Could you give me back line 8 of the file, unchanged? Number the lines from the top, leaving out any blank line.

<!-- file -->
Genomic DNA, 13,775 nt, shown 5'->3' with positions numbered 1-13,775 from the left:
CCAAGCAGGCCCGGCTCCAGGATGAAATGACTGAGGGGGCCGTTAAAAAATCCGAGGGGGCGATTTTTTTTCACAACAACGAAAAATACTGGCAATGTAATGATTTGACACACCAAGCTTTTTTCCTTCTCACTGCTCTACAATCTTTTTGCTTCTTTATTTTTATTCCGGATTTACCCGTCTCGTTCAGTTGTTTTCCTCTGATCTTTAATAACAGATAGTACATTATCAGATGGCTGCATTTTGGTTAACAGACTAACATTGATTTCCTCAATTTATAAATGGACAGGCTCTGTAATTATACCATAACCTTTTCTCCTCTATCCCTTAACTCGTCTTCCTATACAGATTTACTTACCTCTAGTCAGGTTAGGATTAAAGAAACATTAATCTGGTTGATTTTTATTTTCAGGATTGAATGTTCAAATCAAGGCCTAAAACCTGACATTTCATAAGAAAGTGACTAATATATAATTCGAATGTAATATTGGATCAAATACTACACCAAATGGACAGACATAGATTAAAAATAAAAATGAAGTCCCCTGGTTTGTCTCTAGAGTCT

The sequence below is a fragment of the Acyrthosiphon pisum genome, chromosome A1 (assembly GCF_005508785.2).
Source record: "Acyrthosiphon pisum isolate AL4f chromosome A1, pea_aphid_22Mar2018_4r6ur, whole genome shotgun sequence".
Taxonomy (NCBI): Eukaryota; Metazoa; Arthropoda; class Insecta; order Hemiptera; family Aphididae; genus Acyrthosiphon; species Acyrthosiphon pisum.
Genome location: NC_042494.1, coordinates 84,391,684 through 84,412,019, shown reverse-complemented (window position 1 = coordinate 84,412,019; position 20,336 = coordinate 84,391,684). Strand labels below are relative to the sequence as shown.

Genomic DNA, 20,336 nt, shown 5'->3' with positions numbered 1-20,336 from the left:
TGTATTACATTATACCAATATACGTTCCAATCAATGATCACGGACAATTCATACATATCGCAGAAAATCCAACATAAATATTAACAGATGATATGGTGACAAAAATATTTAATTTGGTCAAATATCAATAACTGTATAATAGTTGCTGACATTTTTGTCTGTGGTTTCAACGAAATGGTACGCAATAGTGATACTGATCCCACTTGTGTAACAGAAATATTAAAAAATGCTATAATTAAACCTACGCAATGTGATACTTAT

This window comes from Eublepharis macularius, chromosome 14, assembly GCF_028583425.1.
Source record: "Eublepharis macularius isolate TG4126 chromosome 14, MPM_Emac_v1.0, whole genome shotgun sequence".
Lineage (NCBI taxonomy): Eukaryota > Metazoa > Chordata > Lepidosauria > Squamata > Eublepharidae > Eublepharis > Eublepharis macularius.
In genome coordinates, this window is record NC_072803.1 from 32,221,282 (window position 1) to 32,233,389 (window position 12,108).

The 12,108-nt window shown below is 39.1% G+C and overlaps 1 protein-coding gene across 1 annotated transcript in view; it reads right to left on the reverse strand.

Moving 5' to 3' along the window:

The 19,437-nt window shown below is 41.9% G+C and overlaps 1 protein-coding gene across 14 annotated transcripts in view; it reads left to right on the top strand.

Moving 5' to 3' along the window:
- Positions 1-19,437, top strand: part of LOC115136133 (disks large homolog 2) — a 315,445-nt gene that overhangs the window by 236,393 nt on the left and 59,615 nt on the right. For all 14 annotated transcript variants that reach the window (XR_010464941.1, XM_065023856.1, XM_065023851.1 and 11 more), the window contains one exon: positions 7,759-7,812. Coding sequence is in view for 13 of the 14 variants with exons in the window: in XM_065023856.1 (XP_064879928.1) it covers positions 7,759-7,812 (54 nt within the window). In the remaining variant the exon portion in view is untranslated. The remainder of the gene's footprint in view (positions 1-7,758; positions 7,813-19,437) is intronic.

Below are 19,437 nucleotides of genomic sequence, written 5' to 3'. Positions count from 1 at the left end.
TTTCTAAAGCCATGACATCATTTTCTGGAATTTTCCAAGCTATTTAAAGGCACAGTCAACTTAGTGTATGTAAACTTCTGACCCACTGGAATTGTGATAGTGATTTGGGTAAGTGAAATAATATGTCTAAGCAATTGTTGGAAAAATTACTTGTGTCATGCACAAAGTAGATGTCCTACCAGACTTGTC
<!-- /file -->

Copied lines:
TGTATTACATTATACCAATATACGTTCCAATCAATGATCACGGACAATTCATACATATCGCAGAAAATCCAACATAAATATTAACAGATGATATGGTGACAAAAATATTTAATTTGGTCAAATATCAATAACTGTATAATAGTTGCTGACATTTTTGTCTGTGGTTTCAACGAAATGGTACGCAATAGTGATACTGATCCCACTTGTGTAACAGAAATATTAAAAAATGCTATAATTAAACCTACGCAATGTGATACTTAT